NBA

Tensions rising as Warriors host Spurs in Game 2

OAKLAND, Calif. -- San Antonio Spurs coach Gregg Popovich shifted the attention of the Western Conference finals away from his team's problems Monday and squarely onto what he labeled the unsportsmanlike means by which the Golden State Warriors grabbed an early lead in the best-of-seven series.

While disclosing that Kawhi Leonard would be held out of Game 2 on Tuesday night, Popovich blasted Warriors center Zaza Pachulia for contact on the Spurs star that the coach compared to manslaughter.

"This is (baloney). It can't be, 'Oh, this was inadvertent; he didn't have intent,'" Popovich said less than 24 hours after Pachulia, attempting to defend a 3-pointer, stepped underneath Leonard and caused an ankle injury that will keep the Most Valuable Player candidate out of Game 2, and perhaps longer.

Leonard underwent an MRI on his left ankle/foot Monday. It came back negative, which keeps the door open for him to return when the series shifts to San Antonio on Saturday.

"Who gives a (darn) what his intent was?" Popovich continued. "Have you ever heard of manslaughter? You still go to jail, I think, when you're texting and you end up killing somebody, but may have not intended to do that.

"All I care is what I saw. All I care about is what happened. And the history there exacerbates the whole situation and makes me very, very angry."

Popovich went on to cite three examples of unsportsmanlike acts Pachulia, formerly of the Dallas Mavericks, performed on his players.

One involved former Spurs big man David West, who is currently one of Pachulia's teammates on the Warriors.

West sidestepped the issue when asked about it at practice Monday, labeling Pachulia a guy who plays "hard."

If the goal of the accusation was to get people talking about anything other than the historic collapse of the Spurs in Game 1, Popovich succeeded. The only Warrior who wouldn't get sucked in was Draymond Green, but even his silence on the issue raised additional questions when he was perceived not to have had his teammate's back.

Warriors coach Mike Brown went as far as to accuse San Antonio's LaMarcus Aldridge of similar tactics against Stephen Curry on Sunday.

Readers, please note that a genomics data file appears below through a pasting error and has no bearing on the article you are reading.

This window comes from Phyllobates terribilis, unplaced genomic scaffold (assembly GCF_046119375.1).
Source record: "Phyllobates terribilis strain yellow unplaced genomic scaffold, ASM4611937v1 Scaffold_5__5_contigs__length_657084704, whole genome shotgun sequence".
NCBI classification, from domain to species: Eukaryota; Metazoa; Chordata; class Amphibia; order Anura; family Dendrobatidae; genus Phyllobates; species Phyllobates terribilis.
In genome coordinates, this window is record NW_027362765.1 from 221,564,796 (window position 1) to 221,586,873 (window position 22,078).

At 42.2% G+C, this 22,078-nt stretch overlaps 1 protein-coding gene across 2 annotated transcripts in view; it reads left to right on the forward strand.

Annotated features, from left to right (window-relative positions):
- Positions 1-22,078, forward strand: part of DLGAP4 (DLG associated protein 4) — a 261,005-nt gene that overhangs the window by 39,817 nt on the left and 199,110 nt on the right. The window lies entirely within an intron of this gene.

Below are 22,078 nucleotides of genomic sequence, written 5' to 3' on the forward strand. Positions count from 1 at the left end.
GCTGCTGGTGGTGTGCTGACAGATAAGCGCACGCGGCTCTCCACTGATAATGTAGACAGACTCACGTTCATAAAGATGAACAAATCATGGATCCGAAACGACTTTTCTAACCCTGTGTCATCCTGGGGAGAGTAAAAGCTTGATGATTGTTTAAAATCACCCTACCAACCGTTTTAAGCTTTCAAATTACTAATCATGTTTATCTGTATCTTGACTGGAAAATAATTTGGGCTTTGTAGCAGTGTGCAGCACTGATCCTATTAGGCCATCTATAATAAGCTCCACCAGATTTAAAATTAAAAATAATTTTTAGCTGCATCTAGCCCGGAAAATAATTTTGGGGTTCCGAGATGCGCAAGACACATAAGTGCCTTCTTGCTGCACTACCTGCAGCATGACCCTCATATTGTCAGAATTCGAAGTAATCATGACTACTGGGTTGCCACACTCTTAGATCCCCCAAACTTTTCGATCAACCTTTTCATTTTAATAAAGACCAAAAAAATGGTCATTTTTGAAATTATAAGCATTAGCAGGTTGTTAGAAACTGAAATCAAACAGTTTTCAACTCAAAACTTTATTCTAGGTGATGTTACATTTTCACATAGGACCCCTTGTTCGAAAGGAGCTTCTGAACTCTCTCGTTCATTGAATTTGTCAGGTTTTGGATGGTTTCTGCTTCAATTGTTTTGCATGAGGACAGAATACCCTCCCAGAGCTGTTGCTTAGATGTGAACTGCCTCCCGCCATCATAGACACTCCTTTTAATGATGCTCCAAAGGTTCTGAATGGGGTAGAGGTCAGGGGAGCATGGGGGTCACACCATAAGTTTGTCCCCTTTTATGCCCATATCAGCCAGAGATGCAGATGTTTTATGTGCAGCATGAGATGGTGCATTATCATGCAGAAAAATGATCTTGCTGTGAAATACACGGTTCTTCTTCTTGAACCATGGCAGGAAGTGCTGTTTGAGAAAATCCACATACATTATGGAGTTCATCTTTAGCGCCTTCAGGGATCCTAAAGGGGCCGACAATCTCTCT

You never would have known the Warriors were riding the incredible high of having erased a 20-point halftime deficit with the third-biggest comeback in NBA playoff history.

"So, Game 2?" Green queried at one point, attempting to change the subject.

Playing brilliantly on both ends of the floor, the Spurs led the series opener 78-55 after Leonard had made his two free throws following the Pachulia foul with 7:53 left in the third quarter.

Leonard never played again, and a team that had scorched the Warriors for 78 points in 28 minutes was held to 33 in the final 20.

Spurs veteran Manu Ginobili was brutally honest afterward, fearing his team had just lost Game 2 as well.

"It's the toughest part," he said when asked to project the Spurs' ability to bounce back. "It's very hard to react from a game like this. I always prefer to lose by 20 … in which case the home team relaxes a little bit, feels good about themselves, and we are hurt, we are angry. (But) the opposite happened.

"We played an outstanding game for a half and a little bit. Then they came back. They overplayed us. They were more aggressive. They made more shots. So if it wasn't bad enough, we lost our best player that was struggling already with a bad ankle. So it's hard to see the positives, even though we were 20-something up. A very bad outcome of the game."

The status of Warriors super-sub Andre Iguodala for Game 2 remained up in the air Monday after he underwent an MRI on his sore left knee.

Iguodala sat out the second half on Sunday, although Brown insisted afterward it was more of a coach's decision than a necessity.